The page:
The diagram below provides a visual comparison of the heat gains and losses for three different types of insulated homes.
A key feature of a passive house is that they incorporate very high standards of insulation. This reduces the amount of heat lost through the building fabric to a very low level. When achieving these very high standards of insulation the purpose provided heating requirement, even on the coldest days, is reduced to a minimum and hence it is possible to adequately heat the dwelling by just preheating the fresh air entering the rooms.
The heat loss through a regular construction (an external wall, a floor to the basement or a slab on ground, a ceiling or a roof) is characterised by the thermal heat loss coefficient or U-value. This value shows, how much heat (in Watts) is lost per m2 at a standard temperature difference of 1 degree Kelvin. The international unit of the U-value therefore is “W/(m²K)”. To calculate the heat loss of a wall you multiply the U-value by the area and the temperature difference.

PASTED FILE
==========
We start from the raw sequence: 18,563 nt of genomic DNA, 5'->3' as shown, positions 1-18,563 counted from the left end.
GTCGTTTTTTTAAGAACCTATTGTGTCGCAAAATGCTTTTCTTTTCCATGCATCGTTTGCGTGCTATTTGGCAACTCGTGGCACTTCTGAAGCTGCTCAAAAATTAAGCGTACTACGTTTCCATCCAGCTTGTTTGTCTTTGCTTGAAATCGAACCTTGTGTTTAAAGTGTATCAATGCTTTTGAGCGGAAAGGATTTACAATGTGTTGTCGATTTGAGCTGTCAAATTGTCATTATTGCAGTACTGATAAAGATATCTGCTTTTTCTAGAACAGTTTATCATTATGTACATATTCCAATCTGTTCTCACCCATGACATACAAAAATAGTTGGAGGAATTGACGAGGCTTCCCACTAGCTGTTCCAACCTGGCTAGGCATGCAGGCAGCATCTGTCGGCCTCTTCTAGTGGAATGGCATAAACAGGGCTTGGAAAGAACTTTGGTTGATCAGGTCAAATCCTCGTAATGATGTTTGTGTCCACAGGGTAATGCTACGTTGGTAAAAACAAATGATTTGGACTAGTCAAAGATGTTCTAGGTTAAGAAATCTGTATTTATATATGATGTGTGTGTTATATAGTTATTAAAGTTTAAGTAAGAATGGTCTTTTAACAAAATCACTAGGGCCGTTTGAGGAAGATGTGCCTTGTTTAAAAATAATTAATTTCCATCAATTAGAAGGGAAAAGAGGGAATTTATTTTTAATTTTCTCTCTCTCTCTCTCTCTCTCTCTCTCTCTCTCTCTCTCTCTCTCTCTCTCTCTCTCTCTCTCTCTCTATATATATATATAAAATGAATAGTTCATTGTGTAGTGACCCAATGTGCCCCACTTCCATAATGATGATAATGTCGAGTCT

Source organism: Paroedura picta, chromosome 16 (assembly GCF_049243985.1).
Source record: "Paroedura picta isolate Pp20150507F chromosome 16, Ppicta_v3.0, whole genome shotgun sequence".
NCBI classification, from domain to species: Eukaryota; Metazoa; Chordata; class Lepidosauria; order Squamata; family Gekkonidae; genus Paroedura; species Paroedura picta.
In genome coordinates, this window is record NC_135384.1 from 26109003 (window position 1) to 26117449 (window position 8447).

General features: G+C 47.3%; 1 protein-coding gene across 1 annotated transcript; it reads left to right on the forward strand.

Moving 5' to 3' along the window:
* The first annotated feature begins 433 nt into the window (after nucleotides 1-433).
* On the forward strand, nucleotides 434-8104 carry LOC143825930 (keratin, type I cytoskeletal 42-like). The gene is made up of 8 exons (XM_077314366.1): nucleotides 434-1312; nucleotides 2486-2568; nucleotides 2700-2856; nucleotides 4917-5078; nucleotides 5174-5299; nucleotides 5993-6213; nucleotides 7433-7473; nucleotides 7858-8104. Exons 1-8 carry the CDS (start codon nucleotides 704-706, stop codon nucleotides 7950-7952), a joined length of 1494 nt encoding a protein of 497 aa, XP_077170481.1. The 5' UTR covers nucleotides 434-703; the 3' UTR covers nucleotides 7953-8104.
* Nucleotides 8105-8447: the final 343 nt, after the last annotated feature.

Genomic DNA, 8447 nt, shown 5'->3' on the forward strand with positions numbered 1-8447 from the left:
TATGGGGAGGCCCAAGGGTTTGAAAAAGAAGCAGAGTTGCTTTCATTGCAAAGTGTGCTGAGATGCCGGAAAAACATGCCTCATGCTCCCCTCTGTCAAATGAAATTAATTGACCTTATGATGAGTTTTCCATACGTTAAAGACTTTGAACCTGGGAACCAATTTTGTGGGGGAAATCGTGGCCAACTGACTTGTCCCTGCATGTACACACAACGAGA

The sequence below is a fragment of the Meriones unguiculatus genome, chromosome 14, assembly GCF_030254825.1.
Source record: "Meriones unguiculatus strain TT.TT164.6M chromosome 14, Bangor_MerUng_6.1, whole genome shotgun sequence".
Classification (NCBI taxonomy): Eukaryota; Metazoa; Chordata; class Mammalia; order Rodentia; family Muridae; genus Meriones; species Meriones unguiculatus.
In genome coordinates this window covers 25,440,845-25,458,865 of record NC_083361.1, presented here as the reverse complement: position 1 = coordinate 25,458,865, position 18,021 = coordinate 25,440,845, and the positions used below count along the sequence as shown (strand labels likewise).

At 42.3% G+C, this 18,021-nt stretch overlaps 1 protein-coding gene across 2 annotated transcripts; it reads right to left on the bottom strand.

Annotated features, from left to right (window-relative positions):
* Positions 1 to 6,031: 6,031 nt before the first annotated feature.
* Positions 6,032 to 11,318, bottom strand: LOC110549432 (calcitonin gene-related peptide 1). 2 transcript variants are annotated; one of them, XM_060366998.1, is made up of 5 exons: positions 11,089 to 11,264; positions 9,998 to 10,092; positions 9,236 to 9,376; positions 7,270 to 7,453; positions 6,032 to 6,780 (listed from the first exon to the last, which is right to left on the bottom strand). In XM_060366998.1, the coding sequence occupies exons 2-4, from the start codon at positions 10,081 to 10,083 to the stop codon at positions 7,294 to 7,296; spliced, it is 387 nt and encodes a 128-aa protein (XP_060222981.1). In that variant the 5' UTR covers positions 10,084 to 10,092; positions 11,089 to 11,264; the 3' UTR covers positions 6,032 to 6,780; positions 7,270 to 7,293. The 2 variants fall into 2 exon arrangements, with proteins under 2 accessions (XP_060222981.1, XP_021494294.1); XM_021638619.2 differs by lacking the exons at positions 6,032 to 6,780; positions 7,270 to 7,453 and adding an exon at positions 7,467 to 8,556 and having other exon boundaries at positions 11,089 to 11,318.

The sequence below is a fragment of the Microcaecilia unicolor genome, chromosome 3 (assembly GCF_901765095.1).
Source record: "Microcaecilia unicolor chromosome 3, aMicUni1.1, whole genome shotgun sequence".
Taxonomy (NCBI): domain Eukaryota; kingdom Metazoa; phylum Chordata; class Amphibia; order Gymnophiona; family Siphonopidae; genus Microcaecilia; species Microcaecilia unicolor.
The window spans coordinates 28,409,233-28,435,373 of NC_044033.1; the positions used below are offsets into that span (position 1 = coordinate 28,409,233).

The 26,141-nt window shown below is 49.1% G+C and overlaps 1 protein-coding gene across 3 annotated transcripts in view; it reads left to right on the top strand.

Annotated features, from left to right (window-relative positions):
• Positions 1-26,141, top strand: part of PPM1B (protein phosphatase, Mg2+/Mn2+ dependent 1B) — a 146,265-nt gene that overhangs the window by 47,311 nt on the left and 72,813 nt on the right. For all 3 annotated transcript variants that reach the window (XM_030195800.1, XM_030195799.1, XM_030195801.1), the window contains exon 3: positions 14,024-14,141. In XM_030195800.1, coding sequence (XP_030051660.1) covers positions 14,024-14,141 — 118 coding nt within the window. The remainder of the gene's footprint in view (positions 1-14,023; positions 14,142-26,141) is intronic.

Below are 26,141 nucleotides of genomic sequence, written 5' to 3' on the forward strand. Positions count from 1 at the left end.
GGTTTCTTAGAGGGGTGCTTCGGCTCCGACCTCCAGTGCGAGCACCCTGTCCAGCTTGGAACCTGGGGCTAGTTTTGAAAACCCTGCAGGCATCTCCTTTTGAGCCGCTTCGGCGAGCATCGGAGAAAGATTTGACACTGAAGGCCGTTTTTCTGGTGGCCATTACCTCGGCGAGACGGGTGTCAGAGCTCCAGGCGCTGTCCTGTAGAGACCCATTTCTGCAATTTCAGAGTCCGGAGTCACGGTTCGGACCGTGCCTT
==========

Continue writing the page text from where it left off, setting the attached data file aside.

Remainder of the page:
A leaky house is the most poor insulated example. It consists of solid walls, an uninsulated floor, single glazed windows, and openings for draughts. In order to combat the high level of heat loss the leaky house requires 300 kilowatt hours of heat energy per square metre per year to remain at a comfortable temperature. Shrinkthatfootprint.com claims that it is possible for a home to be so well insulated against heat loss or gains that only the sun, our bodies, a few simple appliances, and a basic heat recovery system would be enough to provide all the necessary heat for a comfortable existence.
Is the typical new built house that many people own. It has insulation between the walls, in the ceiling and the floor, double glazing windows, and far fewer draughts. This all helps to drastically reduce the energy needed to heat the property to 150 kilowatt hours per square metre per year.